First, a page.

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Giles Coren, the late Dawn Foster, Owen Jones, cancel culture and the sad decline of Fleet Street

Tom Winnifrith
Wednesday 21 July 2021

Dawn Foster was a young journalist who has died aged just 34. Surely we can all feel some understanding for someone dying so young? Not Giles Coren of the Times but he is not really the villain of this piece.

Coren fell out with Foster after a spat in which she essentially stated that his cushy media life was down to his family all being media celebs over two generations. He called this out as trolling and thus in essence says he is quite happy that she is dead.

Dawn, who achieved all that she achieved despite having been born and raised very much on the wrong side of the tracks, tweeted:

Giles Coren a prime example of how the “if I’ve heard of yer da, I don’t need to hear from you” rule holds for almost every man bar Jesus.

That Coren regard this as “trolling”  and “vile abuse” of his family shows what a thin-skinned little prick he is. His dad, Alan, would have been far more resilient. To say that he is rather glad that Ms Foster has gone to a better place is, we can all agree, rather unpleasant.

However, the real villain of this take is the King of Cancel Culture Owen Jones who has poured fire on this spat by calling out Coren and suggesting that his colleagues at the Times attack him. They will not. Jones laments the fact that Coren’s career will suffer no consequences as a result of his tweet which is both a libel of the dead (not that you can libel the dead), a lie and unpleasant.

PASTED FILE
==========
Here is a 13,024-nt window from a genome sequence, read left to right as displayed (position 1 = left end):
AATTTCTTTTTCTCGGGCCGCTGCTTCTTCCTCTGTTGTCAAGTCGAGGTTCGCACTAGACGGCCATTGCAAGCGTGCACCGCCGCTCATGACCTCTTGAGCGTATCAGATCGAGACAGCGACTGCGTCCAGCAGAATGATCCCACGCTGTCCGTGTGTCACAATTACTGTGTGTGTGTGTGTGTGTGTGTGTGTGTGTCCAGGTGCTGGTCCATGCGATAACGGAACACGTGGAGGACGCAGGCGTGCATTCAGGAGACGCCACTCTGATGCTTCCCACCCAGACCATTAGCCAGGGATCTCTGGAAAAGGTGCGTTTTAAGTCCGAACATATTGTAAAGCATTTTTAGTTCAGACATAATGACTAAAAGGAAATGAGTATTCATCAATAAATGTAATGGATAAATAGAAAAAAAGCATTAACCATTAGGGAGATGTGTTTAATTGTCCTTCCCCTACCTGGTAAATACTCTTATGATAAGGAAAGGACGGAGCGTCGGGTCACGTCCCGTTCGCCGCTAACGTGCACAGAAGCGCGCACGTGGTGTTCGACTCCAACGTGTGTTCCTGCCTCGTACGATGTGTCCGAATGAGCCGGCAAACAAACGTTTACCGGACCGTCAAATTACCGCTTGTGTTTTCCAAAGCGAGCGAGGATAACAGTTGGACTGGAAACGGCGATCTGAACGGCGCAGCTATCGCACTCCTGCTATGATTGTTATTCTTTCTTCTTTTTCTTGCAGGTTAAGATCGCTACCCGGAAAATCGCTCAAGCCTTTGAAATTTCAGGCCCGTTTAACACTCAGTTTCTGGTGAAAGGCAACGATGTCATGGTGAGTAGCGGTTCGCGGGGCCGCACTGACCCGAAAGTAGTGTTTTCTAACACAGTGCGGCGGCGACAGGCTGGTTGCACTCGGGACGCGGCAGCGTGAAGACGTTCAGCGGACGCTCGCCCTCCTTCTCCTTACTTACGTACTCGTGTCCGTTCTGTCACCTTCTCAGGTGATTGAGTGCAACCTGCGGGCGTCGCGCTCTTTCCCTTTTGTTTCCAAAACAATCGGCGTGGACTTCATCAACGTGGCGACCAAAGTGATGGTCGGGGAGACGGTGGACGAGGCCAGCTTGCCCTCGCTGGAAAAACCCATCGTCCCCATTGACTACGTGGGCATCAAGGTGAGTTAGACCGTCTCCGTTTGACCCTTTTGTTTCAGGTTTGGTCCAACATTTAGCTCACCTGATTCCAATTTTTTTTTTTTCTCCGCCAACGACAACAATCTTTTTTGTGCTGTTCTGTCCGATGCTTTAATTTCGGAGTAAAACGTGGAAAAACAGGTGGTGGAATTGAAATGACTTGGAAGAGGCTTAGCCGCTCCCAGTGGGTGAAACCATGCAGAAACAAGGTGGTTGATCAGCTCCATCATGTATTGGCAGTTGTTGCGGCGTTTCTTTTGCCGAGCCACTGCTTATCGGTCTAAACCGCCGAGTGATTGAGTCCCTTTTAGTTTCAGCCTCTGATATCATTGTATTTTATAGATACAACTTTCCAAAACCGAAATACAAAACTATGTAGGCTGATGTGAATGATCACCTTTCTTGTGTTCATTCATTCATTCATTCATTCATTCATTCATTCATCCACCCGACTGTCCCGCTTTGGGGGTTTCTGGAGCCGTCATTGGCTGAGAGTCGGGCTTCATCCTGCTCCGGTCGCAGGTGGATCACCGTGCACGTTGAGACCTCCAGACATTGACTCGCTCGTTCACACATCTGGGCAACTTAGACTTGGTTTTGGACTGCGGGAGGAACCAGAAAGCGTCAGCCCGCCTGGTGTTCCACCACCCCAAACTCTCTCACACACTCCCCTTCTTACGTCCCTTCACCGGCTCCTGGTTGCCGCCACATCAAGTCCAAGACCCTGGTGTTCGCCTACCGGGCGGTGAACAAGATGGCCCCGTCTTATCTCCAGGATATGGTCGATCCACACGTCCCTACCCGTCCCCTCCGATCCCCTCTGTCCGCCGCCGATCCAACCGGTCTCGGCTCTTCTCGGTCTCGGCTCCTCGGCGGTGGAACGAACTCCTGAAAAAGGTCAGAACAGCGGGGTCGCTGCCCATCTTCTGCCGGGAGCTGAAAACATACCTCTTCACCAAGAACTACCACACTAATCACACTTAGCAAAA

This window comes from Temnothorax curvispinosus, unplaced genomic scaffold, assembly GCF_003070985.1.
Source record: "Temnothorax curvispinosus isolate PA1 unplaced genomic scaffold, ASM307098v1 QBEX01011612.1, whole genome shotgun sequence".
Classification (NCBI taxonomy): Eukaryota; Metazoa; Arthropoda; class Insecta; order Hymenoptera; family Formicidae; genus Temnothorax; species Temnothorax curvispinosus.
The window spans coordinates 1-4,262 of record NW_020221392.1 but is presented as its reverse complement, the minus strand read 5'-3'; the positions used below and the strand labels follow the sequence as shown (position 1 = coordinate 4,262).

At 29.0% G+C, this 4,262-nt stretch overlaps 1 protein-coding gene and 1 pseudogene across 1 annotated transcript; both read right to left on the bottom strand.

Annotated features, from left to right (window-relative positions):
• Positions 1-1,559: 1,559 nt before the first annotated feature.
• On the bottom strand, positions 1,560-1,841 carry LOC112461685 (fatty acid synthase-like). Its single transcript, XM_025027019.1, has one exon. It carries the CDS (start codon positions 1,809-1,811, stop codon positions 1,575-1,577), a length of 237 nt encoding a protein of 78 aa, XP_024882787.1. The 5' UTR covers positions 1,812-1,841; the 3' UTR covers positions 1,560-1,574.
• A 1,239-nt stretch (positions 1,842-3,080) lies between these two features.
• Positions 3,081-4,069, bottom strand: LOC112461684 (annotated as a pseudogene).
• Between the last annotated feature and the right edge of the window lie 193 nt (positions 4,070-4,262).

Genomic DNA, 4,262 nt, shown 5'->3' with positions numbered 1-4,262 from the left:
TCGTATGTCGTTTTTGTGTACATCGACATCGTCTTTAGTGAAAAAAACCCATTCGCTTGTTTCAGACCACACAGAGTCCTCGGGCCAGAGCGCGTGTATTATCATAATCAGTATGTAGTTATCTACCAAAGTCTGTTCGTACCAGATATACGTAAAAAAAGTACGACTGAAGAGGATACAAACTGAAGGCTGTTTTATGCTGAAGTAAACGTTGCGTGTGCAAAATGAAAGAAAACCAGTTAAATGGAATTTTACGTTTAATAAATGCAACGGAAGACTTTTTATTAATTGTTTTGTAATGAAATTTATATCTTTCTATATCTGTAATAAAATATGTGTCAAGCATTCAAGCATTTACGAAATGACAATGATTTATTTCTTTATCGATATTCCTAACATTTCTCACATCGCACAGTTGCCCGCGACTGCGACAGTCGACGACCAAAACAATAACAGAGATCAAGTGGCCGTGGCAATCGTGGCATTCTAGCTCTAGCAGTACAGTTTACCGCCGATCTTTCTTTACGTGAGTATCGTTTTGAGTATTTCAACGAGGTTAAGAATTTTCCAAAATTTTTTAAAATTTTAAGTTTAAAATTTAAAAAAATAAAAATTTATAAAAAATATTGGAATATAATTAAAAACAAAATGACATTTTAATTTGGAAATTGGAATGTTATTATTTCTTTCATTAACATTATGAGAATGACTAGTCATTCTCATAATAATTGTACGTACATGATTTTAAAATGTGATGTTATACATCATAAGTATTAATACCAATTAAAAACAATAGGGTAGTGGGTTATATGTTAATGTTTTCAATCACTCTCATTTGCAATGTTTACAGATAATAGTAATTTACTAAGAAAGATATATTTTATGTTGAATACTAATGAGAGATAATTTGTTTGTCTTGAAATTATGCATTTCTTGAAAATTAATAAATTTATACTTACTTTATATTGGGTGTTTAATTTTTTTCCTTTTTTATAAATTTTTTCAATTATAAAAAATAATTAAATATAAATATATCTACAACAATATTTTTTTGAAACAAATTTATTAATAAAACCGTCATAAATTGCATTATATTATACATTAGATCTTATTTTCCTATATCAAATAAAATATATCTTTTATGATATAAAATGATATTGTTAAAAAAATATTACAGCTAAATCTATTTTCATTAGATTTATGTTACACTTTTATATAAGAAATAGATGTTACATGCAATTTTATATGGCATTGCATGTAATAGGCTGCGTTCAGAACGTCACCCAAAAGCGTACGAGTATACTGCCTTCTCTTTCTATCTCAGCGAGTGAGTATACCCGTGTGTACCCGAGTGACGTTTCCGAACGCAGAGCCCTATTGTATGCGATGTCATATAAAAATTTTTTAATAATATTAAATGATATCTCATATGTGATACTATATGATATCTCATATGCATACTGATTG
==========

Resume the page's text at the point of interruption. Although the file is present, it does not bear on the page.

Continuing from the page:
There are many reasons why The Times should fire Coren but this is not one of them. Have we really reached the stage where sending an unpleasant (and inaccurate) tweet becomes a sacking offence? If we dig hard enough, we could probably fire millions of folks across Britain on this basis. If the Times wants to sack Coren, then it could well do so for being not that talented, over-promoted for reasons I cannot fathom and for writing vast quantities of tedious piffle.

In the old days of Fleet Street, journalists would meet up in boozers like El Vino’s, say nasty things to each other, sometimes come to blows, but since everyone was so shitfaced that nobody could remember what anyone said, the spat ended there. Sometimes spats would boil over into poisonous comments in columns but what one old bruiser said about another was really of no interest to anyone outside the small media village and the idea that a remark about a fellow hack could be career-ending would have been seen as a complete hoot.

My late Uncle Chris Booker – who never got me a job in my life – fell out with numerous folks including Auberon Waugh. Waugh often had a pop at Chris. One line was “x used to be married to Christopher Booker but then so have half the women in London these days.” I am sure Chris returned the compliment. Does anybody really care? If you knew a protagonist it might be vaguely amusing. If not, it probably was not. 

Now that we all sit at our desks, almost invariably sober, posting material via the interweb, these spats take on a poisonous new media existence. And they are all so silly.

At a time when the UK suffers the most monstrously venal and inept Government which is loading the country up with a debt its citizens will struggle to support and where funny money printing has made corruption endemic at all levels of society, surely there are real stories journalists might think to tackle?

Those expense farming alcoholics of the good old days of the Street would be waking up this morning with a sore head but going out to deal with what mattered. Instead, with a clear head, a hereditary journalist is deleting his offensive and untrue tweet while another, Jones, whips up a twitter storm to demand his sacking.

RIP Lunchtime O’Booze – who got his job on merit.

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About Tom Winnifrith
Tom Winnifrith is the editor of When he is not harvesting olives in Greece, he is (planning to) raise goats in Wales.
[email protected]
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